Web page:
No doubt you've heard this cliche before: "practice makes perfect". Although this is generally used as a form of encouragement, I prefer the phrase practice makes progress.
Of course in order to make progress it's important to practice new skills mindfully, with focus and attention. As this author states:
"An hour training session with a wandering mind can drastically decrease the learning process. Eight minutes a day of mindfulness has been shown to be the minimum amount of time to start seeing physical changes in the attention centers of the brain."
Eight minutes minimum. I point this out because, based on the "minutes viewed" data on my tutorials, most of us struggle to stay attentive for more than 3 minutes. While this could say something about my ability to create engaging videos, consider how much information you may be missing in those remaining 5 minutes.
Of course this equation becomes insolvable without adding in patience and perseverance because good things take time.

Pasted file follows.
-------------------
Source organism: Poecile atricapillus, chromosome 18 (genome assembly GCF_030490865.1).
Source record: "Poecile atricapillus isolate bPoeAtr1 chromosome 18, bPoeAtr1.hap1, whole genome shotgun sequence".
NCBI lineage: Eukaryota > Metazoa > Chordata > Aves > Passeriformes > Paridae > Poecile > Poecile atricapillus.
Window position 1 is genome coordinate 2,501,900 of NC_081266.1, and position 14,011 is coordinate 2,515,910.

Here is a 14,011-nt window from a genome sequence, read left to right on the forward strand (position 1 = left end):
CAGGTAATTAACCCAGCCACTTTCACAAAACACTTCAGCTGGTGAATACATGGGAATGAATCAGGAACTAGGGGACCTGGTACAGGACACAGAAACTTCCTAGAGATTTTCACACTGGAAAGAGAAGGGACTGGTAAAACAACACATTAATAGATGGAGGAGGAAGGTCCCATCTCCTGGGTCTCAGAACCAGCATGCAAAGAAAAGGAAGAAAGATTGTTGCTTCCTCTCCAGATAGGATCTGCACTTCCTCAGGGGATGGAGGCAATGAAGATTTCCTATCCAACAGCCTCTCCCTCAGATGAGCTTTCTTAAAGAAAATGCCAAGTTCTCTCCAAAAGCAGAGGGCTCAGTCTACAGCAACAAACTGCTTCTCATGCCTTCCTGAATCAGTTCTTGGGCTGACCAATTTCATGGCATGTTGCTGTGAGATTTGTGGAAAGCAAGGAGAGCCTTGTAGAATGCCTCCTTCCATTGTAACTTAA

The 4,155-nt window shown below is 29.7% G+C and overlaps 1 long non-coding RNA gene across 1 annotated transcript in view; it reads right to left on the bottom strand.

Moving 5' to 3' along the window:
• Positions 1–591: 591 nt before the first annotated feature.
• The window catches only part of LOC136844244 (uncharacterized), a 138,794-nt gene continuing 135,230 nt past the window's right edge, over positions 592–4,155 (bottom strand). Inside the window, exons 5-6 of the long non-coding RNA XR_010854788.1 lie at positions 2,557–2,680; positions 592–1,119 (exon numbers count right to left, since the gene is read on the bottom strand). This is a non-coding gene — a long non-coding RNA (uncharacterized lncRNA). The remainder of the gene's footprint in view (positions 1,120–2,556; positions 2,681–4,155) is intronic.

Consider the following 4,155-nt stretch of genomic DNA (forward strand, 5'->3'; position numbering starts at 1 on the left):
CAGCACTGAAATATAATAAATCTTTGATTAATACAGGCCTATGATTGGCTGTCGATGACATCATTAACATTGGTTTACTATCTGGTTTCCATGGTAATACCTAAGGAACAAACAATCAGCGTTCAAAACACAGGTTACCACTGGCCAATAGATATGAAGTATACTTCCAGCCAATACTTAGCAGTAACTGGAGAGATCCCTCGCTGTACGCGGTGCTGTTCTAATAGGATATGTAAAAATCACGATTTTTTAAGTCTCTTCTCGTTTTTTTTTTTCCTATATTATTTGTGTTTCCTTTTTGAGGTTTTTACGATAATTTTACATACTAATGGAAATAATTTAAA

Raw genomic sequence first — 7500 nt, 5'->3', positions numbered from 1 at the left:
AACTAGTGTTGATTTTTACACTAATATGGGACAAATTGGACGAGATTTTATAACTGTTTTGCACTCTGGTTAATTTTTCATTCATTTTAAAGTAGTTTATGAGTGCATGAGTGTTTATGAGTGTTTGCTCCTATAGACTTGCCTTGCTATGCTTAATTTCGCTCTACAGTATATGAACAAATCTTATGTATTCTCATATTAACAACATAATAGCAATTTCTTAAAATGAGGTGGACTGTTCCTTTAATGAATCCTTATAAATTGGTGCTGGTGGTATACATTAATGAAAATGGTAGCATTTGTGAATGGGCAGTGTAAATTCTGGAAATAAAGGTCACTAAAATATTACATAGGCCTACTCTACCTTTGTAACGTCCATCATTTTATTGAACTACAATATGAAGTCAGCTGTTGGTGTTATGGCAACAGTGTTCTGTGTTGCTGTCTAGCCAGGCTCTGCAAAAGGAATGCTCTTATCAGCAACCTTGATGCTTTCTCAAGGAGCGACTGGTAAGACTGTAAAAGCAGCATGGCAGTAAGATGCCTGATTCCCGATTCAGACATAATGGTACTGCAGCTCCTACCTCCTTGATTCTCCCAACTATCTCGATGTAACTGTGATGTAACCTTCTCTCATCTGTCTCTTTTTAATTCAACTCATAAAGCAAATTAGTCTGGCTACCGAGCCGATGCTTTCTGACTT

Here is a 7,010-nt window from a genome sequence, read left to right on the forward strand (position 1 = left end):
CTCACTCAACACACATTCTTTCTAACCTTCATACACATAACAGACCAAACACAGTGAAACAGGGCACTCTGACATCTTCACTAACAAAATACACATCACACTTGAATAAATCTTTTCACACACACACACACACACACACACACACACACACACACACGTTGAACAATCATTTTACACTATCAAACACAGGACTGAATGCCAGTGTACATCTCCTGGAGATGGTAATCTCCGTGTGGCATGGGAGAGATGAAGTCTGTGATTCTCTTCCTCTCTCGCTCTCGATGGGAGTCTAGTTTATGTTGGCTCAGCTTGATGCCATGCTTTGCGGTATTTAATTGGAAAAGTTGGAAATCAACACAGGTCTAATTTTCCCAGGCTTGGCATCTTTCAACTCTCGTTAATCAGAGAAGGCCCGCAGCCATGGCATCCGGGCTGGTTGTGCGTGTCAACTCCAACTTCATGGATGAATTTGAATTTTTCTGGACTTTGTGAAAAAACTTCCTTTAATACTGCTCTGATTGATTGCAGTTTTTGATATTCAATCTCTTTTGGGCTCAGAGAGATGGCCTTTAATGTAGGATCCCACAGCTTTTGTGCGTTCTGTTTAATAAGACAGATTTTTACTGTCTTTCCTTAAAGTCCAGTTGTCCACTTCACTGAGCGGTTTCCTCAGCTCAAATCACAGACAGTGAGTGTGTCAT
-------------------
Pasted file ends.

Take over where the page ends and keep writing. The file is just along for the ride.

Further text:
I love this advice:
"Don’t rush the process and be sure not to get caught up in judging yourself for not progressing as quickly as you would like to. The more pressure you put on yourself the more time it will take. Relax, and let natural learning take place."
This is excellent advice for any skill you want to master but let's bring it back to fitting mastery.
The path to fitting mastering is generally not a linear one. We may find ourselves at different stages as we discover new techniques or unfamiliar ways of approaching our perceived fitting issues. No matter what stage you find yourself in, remember,
I hope you enjoyed this little series on the path to fitting mastery. Next week, I'll share an invitation to take a small step on the path to fitting mastery. I hope you'll join me.
I'll chat with you soon!
All My Best,